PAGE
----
In fact, some believe the tax argument between McCain and Bush may help the Texas governor blunt Forbes' escalating critique from the right. Forbes last week began airing ads in New Hampshire and Iowa accusing Bush of breaking a no-new-taxes pledge in Texas. But with Bush now centering his message on a call for tax cuts larger than McCain's, Forbes may have trouble painting the front-runner as an unreliable tax-cutter.
The third factor boosting Bush has been McCain's troubles. McCain's core message has been his promise to clean up Washington, but he was forced on the defensive by revelations last week that he recently wrote to the Federal Communications Commission urging a decision on a television station purchase sought by a campaign contributor.
Still, New Hampshire remains a potential rut in the road for Bush. His greatest risk there is a two-way ideological squeeze. Even in the Boston Herald poll last week that showed Bush and McCain in a statistical dead heat, the senator from Arizona still held a roughly 15-percentage-point advantage among both independents and moderates. Bush was even only because he led among conservative voters by 14 percentage points.
But Forbes is now amplifying his attacks on Bush from the right, not only on taxes but also on abortion. The Forbes ads in New Hampshire and Iowa feature a Texas political activist accusing Bush of breaking a no-tax-hike pledge by proposing an increase in sales and business taxes. (The ad doesn't mention that Bush's 1997 plan included large property tax reductions that resulted in a net $1-billion tax cut.)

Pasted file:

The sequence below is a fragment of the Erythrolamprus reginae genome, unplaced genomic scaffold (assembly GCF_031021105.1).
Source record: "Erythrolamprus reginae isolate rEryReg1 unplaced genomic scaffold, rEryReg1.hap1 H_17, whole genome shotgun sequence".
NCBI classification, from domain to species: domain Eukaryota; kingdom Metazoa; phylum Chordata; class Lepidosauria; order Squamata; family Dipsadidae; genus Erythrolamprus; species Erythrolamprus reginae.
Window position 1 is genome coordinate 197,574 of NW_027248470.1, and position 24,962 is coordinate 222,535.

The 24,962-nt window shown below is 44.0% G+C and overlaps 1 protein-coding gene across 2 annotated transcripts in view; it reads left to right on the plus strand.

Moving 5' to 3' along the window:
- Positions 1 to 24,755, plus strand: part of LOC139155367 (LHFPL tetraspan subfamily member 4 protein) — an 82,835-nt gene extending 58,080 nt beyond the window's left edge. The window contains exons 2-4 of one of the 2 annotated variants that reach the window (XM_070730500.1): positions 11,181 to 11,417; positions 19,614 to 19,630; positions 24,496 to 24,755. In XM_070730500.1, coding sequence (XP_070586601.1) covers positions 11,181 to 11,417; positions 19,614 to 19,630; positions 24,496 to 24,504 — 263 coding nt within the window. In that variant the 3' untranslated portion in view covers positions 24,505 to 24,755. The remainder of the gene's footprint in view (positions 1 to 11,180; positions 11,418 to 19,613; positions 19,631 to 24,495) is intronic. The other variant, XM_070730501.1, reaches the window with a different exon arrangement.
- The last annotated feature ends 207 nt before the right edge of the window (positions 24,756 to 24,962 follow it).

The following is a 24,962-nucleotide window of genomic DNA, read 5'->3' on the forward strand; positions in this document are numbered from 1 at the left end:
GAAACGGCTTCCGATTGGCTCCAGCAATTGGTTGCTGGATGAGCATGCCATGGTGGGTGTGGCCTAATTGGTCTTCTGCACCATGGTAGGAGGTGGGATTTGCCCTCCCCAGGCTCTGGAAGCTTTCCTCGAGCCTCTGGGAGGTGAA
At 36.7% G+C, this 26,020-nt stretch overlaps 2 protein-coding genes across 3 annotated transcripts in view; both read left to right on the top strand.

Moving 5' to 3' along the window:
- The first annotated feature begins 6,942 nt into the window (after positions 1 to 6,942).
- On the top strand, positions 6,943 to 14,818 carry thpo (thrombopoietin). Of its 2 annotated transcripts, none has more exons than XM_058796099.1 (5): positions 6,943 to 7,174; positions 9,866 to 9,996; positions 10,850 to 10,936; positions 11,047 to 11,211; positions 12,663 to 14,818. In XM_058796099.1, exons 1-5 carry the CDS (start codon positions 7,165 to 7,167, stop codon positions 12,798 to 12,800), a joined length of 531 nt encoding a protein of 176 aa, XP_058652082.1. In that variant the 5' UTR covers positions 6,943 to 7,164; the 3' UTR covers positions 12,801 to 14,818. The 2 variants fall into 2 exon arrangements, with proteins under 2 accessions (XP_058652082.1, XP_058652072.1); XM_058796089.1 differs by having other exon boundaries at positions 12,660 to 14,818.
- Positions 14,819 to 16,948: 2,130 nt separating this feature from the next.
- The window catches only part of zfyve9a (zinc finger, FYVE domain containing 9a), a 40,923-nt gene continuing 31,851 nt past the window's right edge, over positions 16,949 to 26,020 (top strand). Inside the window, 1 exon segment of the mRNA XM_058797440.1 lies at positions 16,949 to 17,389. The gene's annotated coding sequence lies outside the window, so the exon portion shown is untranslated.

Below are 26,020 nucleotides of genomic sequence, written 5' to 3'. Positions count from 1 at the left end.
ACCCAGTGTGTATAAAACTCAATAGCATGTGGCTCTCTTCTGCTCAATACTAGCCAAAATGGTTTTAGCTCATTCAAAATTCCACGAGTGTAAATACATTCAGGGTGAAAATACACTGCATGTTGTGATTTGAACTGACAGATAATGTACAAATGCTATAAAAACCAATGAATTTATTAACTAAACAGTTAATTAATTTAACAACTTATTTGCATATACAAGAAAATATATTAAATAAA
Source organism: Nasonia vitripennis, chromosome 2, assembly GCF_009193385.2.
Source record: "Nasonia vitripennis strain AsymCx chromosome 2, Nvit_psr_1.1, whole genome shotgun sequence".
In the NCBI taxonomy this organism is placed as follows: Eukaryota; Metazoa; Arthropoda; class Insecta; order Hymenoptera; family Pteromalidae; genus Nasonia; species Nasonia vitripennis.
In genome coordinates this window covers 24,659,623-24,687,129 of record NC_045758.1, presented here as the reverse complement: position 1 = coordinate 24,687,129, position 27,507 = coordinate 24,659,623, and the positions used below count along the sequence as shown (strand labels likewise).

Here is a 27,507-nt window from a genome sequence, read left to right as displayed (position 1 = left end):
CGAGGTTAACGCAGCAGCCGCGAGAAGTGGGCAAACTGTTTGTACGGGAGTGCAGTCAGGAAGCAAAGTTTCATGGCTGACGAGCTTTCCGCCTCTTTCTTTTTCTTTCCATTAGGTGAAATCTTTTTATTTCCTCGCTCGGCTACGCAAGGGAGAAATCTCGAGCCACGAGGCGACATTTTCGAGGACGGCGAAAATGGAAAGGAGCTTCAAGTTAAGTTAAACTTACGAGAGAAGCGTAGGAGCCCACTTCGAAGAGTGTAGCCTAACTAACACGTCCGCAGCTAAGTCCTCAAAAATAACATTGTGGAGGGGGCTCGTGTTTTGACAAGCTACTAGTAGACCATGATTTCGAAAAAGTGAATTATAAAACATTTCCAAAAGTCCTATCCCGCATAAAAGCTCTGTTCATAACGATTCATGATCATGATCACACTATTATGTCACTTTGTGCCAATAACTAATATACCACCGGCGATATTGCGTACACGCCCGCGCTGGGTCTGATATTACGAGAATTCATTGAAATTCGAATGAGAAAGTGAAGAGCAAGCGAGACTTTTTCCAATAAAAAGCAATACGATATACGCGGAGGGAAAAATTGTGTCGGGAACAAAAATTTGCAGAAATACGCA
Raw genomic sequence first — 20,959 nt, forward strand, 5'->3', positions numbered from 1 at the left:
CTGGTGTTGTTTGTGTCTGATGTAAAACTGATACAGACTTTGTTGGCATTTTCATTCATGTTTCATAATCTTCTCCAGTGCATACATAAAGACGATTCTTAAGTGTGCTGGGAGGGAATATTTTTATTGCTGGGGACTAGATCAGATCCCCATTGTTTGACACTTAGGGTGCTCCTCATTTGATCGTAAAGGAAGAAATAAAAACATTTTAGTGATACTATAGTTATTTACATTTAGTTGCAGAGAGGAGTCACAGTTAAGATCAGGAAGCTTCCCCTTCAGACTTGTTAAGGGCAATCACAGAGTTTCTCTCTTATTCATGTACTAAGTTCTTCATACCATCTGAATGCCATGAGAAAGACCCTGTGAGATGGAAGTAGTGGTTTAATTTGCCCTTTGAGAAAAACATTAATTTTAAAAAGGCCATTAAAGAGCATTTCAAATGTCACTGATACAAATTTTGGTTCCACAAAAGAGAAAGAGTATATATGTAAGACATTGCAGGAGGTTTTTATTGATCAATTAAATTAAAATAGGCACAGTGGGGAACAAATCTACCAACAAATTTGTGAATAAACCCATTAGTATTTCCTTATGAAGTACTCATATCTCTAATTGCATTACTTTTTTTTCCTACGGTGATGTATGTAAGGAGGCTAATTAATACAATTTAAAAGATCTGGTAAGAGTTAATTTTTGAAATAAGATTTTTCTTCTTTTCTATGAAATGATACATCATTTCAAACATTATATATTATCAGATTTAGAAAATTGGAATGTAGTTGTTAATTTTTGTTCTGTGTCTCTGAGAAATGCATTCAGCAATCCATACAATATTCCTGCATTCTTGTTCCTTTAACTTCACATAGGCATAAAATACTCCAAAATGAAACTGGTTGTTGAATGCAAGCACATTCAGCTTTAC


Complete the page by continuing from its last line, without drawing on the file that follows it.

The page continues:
If these attacks allow Forbes to peel away more conservative New Hampshire voters, Bush might not have enough strength left on the right to offset McCain's hold on the center.
McCain's problem is that it will be difficult to replicate a New Hampshire victory if he cannot expand his appeal to conservatives; few other states offer such a moderate and independent electorate. That challenge helps explain why McCain used the words "conservative" or "conservatism" nearly a dozen times in the speech announcing his tax plan.
A Barrage of Bush TV Ads
Adding to McCain's challenge, Bush is flexing his financial muscle with a barrage of television advertising. Through this week, Bush had spent nearly $2 million in Boston and Manchester, more than $1.1 million in the three major Michigan media markets and nearly $500,000 in Phoenix, according to the Campaign Media Analysis Group, which tracks ad buys for The Times. (McCain, so far, has spent about $943,000 in Boston and Manchester, $85,000 in the Michigan markets and nothing in Arizona.) On Tuesday, Bush launched ads in Virginia, Washington and North Dakota, which will all vote on Feb. 29. McCain hasn't matched that new thrust.
"From the very beginning, the game plan has been to make sure that we could lay down deep supply lines everywhere," said Mark McKinnon, Bush's media advisor. "This is really where we see our [financial] assets kicking in."
Times staff writer T. Christian Miller contributed to this story.